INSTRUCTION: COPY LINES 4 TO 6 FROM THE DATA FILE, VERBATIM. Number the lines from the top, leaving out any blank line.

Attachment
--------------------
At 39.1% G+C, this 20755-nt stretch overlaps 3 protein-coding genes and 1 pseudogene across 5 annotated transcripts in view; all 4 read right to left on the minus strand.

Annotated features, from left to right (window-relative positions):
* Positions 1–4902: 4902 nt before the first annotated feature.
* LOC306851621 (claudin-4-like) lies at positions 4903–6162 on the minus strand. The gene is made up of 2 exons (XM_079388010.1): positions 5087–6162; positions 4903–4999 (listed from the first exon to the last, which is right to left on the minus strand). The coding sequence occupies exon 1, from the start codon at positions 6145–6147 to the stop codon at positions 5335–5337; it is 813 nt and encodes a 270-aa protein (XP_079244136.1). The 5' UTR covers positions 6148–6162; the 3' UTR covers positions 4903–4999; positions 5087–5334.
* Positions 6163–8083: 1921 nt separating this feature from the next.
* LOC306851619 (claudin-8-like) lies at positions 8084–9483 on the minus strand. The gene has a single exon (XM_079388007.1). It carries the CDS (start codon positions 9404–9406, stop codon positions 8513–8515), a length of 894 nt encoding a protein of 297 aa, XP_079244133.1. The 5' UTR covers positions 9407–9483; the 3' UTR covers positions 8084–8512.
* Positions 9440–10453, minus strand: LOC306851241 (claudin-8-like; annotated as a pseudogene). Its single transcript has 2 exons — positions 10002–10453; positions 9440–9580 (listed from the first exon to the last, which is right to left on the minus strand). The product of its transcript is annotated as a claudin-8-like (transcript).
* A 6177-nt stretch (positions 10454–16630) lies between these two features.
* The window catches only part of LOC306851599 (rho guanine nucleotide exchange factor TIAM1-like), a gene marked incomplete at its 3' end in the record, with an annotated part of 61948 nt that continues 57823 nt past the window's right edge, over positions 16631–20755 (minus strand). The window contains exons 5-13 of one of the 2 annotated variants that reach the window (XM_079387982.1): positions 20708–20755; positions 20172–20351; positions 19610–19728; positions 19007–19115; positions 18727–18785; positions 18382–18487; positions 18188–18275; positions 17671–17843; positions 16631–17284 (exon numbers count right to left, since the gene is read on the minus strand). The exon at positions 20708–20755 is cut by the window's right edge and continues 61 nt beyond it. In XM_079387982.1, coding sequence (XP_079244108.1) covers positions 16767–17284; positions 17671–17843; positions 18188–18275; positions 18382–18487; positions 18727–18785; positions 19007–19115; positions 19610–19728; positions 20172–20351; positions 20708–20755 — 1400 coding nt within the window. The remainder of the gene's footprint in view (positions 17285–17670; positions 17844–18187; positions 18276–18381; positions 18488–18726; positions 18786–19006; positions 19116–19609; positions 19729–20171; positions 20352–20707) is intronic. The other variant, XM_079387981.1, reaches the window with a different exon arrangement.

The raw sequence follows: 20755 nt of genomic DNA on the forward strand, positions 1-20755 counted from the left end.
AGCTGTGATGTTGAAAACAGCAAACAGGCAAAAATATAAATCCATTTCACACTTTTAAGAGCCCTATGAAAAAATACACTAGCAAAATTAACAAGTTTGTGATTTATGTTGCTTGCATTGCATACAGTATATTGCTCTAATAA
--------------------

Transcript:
* LOC306851621 (claudin-4-like) lies at positions 4903–6162 on the minus strand. The gene is made up of 2 exons (XM_079388010.1): positions 5087–6162; positions 4903–4999 (listed from the first exon to the last, which is right to left on the minus strand). The coding sequence occupies exon 1, from the start codon at positions 6145–6147 to the stop codon at positions 5335–5337; it is 813 nt and encodes a 270-aa protein (XP_079244136.1). The 5' UTR covers positions 6148–6162; the 3' UTR covers positions 4903–4999; positions 5087–5334.
* Positions 6163–8083: 1921 nt separating this feature from the next.
* LOC306851619 (claudin-8-like) lies at positions 8084–9483 on the minus strand. The gene has a single exon (XM_079388007.1). It carries the CDS (start codon positions 9404–9406, stop codon positions 8513–8515), a length of 894 nt encoding a protein of 297 aa, XP_079244133.1. The 5' UTR covers positions 9407–9483; the 3' UTR covers positions 8084–8512.